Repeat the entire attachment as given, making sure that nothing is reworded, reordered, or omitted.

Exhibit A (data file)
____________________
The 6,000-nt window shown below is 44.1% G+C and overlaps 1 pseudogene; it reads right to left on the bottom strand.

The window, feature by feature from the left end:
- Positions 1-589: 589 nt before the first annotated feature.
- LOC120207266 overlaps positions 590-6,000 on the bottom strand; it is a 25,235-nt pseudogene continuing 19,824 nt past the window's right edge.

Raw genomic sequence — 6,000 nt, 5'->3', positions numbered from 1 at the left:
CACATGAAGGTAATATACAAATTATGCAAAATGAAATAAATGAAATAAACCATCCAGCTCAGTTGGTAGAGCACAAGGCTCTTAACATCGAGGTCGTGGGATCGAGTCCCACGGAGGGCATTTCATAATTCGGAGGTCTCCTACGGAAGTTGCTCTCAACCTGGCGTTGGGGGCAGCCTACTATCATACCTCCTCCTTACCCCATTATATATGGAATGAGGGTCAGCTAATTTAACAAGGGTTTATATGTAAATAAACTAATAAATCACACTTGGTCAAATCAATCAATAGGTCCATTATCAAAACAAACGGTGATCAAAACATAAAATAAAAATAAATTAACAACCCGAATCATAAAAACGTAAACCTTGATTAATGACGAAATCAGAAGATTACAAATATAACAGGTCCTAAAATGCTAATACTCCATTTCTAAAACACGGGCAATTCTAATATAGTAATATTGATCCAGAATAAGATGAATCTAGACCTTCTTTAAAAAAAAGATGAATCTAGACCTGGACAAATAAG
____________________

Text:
The 6,000-nt window shown below is 44.1% G+C and overlaps 1 pseudogene; it reads right to left on the bottom strand.

The window, feature by feature from the left end:
- Positions 1-589: 589 nt before the first annotated feature.
- LOC120207266 overlaps positions 590-6,000 on the bottom strand; it is a 25,235-nt pseudogene continuing 19,824 nt past the window's right edge.

Raw genomic sequence — 6,000 nt, 5'->3', positions numbered from 1 at the left:
CACATGAAGGTAATATACAAATTATGCAAAATGAAATAAATGAAATAAACCATCCAGCTCAGTTGGTAGAGCACAAGGCTCTTAACATCGAGGTCGTGGGATCGAGTCCCACGGAGGGCATTTCATAATTCGGAGGTCTCCTACGGAAGTTGCTCTCAACCTGGCGTTGGGGGCAGCCTACTATCATACCTCCTCCTTACCCCATTATATATGGAATGAGGGTCAGCTAATTTAACAAGGGTTTATATGTAAATAAACTAATAAATCACACTTGGTCAAATCAATCAATAGGTCCATTATCAAAACAAACGGTGATCAAAACATAAAATAAAAATAAATTAACAACCCGAATCATAAAAACGTAAACCTTGATTAATGACGAAATCAGAAGATTACAAATATAACAGGTCCTAAAATGCTAATACTCCATTTCTAAAACACGGGCAATTCTAATATAGTAATATTGATCCAGAATAAGATGAATCTAGACCTTCTTTAAAAAAAAGATGAATCTAGACCTGGACAAATAAG